VER. 32. “ That which I see not teach thou me."] This shews that the cbildren of God stand always in need of divine teachings, and that a sense of pardoning mercy

and forgiving grace is the most powerful motive to restrain the christian from sinning against God..

Ver 36. “ My desire is that Job may be tried unto the end, because of his answers for wicked inen." -This shews the authority of Elihu, for the words in the original are, O my father let Job be tried unto victory; and the reason is given, “ because of his answers for wicked men;" not the profane wicked men : Job did not aim to defend the wicked, but by many of his answers he seemed to defend the self-righteous men, as in chap. xxiii. ll, 12. chap. xxxiii. 9. which the Holy Ghost stiles wicked men, bypocrites, and a " generation of vipers ;" for it seems that ihe case of Job was like that of many of the professors of this day, wbo talk and speak much of the righteousness of Christ, as their hope and trust; yet it appears they have a secret dependence upon their own goodness : and this seems to have been Job's case till after he was tried by Elihu ; for we find that then he no more pleads for his innocence or uprightness before God, or thinks hard wby be should be thus tried.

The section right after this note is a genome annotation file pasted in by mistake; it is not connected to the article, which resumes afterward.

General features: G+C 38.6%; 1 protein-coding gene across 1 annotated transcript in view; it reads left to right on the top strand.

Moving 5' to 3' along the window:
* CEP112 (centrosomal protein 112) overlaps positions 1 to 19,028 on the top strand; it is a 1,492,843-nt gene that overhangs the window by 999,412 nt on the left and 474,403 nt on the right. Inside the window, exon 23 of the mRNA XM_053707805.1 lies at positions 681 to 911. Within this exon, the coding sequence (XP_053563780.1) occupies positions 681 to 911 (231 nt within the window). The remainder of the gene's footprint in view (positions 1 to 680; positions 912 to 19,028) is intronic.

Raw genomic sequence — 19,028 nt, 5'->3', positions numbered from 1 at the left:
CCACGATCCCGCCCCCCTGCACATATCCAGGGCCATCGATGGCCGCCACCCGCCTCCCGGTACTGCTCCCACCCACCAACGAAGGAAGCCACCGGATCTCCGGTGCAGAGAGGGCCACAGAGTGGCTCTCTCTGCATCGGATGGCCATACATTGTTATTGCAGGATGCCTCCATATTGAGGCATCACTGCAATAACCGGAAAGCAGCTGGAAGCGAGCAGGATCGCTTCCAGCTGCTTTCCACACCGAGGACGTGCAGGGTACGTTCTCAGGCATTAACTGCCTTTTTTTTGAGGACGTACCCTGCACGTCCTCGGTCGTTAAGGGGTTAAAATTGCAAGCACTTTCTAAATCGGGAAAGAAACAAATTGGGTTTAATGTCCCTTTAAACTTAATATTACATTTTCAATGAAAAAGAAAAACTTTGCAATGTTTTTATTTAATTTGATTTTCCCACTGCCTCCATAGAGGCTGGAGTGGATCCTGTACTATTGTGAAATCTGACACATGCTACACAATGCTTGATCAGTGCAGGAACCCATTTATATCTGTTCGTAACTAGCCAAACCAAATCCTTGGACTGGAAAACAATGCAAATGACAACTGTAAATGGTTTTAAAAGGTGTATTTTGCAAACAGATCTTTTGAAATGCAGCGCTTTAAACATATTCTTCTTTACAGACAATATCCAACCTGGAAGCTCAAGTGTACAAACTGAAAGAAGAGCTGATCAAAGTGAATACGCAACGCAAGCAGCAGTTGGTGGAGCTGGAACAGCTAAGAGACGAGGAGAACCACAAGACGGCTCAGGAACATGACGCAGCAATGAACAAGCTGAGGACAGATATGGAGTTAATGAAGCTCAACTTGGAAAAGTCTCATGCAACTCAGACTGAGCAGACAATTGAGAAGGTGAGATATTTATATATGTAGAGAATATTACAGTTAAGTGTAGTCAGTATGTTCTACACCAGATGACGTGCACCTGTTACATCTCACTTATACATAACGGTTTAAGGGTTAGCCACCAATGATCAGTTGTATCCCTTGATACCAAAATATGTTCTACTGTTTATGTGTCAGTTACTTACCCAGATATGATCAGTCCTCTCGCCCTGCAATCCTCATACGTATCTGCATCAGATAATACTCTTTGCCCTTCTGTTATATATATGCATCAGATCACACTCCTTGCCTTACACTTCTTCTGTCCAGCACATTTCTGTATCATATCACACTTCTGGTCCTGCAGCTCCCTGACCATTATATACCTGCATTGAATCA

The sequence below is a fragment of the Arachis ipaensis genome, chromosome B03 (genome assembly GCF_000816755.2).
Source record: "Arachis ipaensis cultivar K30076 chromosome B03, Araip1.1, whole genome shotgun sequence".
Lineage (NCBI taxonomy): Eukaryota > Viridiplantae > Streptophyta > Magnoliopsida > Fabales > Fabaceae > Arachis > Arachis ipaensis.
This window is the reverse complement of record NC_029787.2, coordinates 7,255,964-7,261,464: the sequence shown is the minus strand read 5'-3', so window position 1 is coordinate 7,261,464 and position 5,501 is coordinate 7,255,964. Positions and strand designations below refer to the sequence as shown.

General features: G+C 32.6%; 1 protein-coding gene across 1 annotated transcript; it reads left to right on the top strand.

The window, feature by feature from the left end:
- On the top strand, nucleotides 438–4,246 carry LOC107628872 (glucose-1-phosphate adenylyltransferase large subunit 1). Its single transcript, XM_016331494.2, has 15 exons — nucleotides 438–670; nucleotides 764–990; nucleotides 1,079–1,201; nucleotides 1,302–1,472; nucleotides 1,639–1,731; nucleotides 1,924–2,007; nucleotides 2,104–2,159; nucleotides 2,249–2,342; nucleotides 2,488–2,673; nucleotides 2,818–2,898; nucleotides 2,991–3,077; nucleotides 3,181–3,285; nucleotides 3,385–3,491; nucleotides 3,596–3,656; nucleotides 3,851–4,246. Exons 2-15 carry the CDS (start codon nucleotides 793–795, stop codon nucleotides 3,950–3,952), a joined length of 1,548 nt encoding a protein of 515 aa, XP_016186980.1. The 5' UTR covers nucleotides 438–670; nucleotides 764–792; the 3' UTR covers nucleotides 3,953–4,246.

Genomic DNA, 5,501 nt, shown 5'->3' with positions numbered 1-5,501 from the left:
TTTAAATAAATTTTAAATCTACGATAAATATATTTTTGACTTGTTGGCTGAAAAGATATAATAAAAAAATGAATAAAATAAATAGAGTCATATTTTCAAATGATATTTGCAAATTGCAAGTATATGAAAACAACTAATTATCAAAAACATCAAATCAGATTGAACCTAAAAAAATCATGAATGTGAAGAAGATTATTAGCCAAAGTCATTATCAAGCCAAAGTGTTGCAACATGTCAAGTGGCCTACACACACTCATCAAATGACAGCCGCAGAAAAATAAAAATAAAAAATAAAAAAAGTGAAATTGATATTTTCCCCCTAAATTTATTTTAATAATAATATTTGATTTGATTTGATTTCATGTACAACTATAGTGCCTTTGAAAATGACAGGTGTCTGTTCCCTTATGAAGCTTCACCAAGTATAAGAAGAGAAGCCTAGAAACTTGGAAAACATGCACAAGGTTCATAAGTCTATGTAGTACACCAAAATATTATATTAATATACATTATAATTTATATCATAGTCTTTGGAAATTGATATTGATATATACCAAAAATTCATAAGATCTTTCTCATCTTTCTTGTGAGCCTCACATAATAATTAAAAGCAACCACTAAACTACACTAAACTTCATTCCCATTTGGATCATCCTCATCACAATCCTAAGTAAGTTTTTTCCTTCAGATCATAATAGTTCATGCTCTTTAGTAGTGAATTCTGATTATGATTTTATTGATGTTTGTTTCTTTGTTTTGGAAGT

Job being still silent, Elihu, proceeds, and a third time undertakes to

shew him that he had spoken amiss, and ought to recant. Three ill sayings he here chargeth him with, and returns answer to them. (1.) He bad represented religion as an unprofitable thing, which God enjoins for his own sake, not for our's; the contrary to which Elibu makes out, ver. 1–8. (2.) He had complained of God as deal to the cries of the oppressed, against which imputation Elihu bere justifies God, ver. 9-13. (3.) He iad despaired of the return of God's favour to him, because it was so long deferred, but Elihu shews him the true cause of the delay, ver. 14–16.

VER. 8. “ Thy wickedness may hurt a man as thou art." -The scripture saith, "God is grieved for the sins of men." Surely God will not be grieved for that which is nothing unto him. Himself saith sinners fret him, Ezek. xvi. 43. “ Thou hast fretted me in all these things." A well tempered man will not fret for that which doth not some way or other afflict him. We read Isaiah Ixiii. 10. that “? Israel vexed his Holy Spirit so much, that he was turned to be their enemy, and fought against them.” And had they done nothing against him? yea, it is said, Gen. vi. 6. God